Note: The amount of CBM necessary to obtain a good signal will vary depending of its affinity to the substrate. Trials may be necessary to find the appropriate dilution.
  2. Wash the plate 3 times using tap water or 1x PBS 0.1 % (v/v) Tween 20. Shake the plate dry.
    Note: We routinely used tap water but one might prefer using 1x PBS 0.1 % (v/v) Tween 20. The drying step is critical as any remaining water/buffer would dilute the next reagent. Make sure the plates are fully dried after each washing step.
  3. Block the plate for 2 h using 5% (w/v) milk powder in 1x PBS, 200 µl per well at room temperature.
  4. Wash the plate 3 times using tap water or 1x PBS 0.1 % (v/v) Tween 20. Shake the plate dry.
  5. Incubate for 90 min with a cell wall extract or test glycan diluted in 5% (w/v) milk/1x PBS, 100 µl per well at room temperature.
    Note: Normal ELISA analysis can be used to determine which dilution of the extract gives the best signal. However, the amount of CBM used will determine the amount of glycan that can be immobilised. Therefore it is better to use more concentrated sample rather than less.
  6. Wash the plate 6 times using tap water or 1x PBS 0.1 % (v/v) Tween 20. Shake the plate dry.
  7. Incubate with a primary antibody appropriately diluted in 5% (w/v) milk/1x PBS, 100 µl per well for 1 h at room temperature.
    Note: Use 10x dilution of hybridoma cell culture supernatants if working with PlantProbes monoclonal antibodies.
  8. Wash the plate 6 times using tap water or 1x PBS 0.1 % (v/v) Tween 20. Shake the plate dry.
  9. Incubate with secondary HRP-conjugated antibody diluted 1:1,000 in 5% (w/v) milk/1x PBS, 100 µl per well for 1 h at room temperature.
  10. Wash the plate 9 times using tap water or 1x PBS 0.1 % (v/v) Tween 20. Shake the plate dry.
    Note: Plates should be thoroughly washed at this step to ensure no false positive signals due to non-specifically bound secondary antibody/HRP.
  11. Develop the plate using 150 µl of substrate solution per well to detect secondary antibody binding. Let the plates develop for 5 to 10 min. Stop the reaction by adding 50 µl of 2.5 M sulphuric acid.
    Note: As developing the plate is a time dependent process it is important to ensure that all comparable samples are developed for the same time.
  12. To collect the data, read the plates at 450 nm using the microtitre plate reader.

Notes

  1. Make sure all experimental combinations in the microtitre plate wells are assayed in triplicates.
  2. A control with no CBM (1x PBS) needs to be included in every experiment. This should remain blank if the plates are properly blocked. In case of a signal in no CBM wells increase the % of milk powder, block for longer or use >3% Bovine Serum Albumin in place of milk powder.

Recipes

  1. 1x phosphate-buffered saline (PBS) (pH 7)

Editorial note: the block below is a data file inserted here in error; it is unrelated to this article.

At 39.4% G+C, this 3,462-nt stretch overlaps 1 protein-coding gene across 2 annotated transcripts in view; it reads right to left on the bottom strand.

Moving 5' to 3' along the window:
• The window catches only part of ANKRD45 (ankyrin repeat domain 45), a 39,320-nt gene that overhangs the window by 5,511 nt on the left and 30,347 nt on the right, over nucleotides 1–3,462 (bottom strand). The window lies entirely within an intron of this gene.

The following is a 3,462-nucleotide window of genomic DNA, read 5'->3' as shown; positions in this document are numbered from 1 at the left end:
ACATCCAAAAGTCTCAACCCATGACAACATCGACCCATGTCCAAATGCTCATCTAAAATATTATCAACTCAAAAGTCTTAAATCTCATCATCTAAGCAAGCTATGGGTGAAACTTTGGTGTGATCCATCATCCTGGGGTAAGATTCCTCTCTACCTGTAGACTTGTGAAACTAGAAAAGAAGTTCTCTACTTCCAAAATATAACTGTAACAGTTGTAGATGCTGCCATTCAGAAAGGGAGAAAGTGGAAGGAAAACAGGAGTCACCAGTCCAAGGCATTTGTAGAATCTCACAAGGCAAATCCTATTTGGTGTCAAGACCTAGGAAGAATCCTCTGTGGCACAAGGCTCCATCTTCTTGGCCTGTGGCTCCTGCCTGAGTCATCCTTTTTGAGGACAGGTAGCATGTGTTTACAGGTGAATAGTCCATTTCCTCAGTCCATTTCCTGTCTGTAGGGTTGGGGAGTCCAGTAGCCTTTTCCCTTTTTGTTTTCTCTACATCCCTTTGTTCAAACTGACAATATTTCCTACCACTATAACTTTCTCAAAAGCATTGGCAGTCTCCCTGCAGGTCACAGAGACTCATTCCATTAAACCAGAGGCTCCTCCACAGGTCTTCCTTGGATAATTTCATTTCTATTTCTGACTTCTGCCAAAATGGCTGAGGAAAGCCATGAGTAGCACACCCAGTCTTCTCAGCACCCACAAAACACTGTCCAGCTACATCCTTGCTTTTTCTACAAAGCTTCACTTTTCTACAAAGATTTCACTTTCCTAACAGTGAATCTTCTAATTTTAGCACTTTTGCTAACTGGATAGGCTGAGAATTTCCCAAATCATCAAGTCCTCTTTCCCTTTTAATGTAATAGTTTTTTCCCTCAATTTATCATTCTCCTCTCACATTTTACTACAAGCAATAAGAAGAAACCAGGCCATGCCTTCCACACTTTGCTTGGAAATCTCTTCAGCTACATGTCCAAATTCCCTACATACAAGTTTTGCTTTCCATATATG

1. To prepare this buffer you need to add NaH2PO4 to 0.6712 moles/L and Na2HPO4 to 0.3288 moles/L.
    2. The amount of acid and base is calculated using the Henderson-Hasselbalch equation [pH= pKa + log (Base)/(Acid)].
    3. Prepare just under a litre of the solution using the correct amounts of NaH2PO4 and Na2HPO4 in dH2O.
    4. Check the pH using a pH meter and adjust slightly if necessary using phosphoric acid or sodium hydroxide.
    5. Once the pH is adjusted, bring the volume to 1 L.  
  2. HRP developing solution (50 ml)
    Mix 45 ml of dH2O with 5 ml of 1 M sodium acetate buffer (pH 6)
    Add 500 µl of tetramethyl benzidine
    At the last minute add 50 µl of 6% H2O2
    Note: Adding hydrogen peroxide starts the reaction. It is therefore important to add it at the last minute to avoid high background signal.

Acknowledgments

The research leading to this protocol has received funding from the European Union Seventh Framework Programme (FP7 2007-2013) under the WallTraC project (Grant Agreement n 263916). This article reflects the author’s views only. The European Community is not liable for any use that may be made of the information contained herein.

References

  1. Cid, M., Pedersen, H. L., Kaneko, S., Coutinho, P. M., Henrissat, B., Willats, W. G. and Boraston, A. B. (2010). Recognition of the helical structure of beta-1,4-galactan by a new family of carbohydrate-binding modules. J Biol Chem 285(46): 35999-36009.
  2. Lee, K. J., Cornuault, V., Manfield, I. W., Ralet, M. C. and Knox, J. P. (2013). Multi-scale spatial heterogeneity of pectic rhamnogalacturonan I (RG-I) structural features in tobacco seed endosperm cell walls. Plant J 75(6): 1018-1027.


How to cite this protocol: Cornuault, V. and Knox, J. P. (2014). Sandwich Enzyme-linked Immunosorbent Assay (ELISA) Analysis of Plant Cell Wall Glycan Connections. Bio-protocol 4(8): e1106. DOI: 10.21769/BioProtoc.1106; Full Text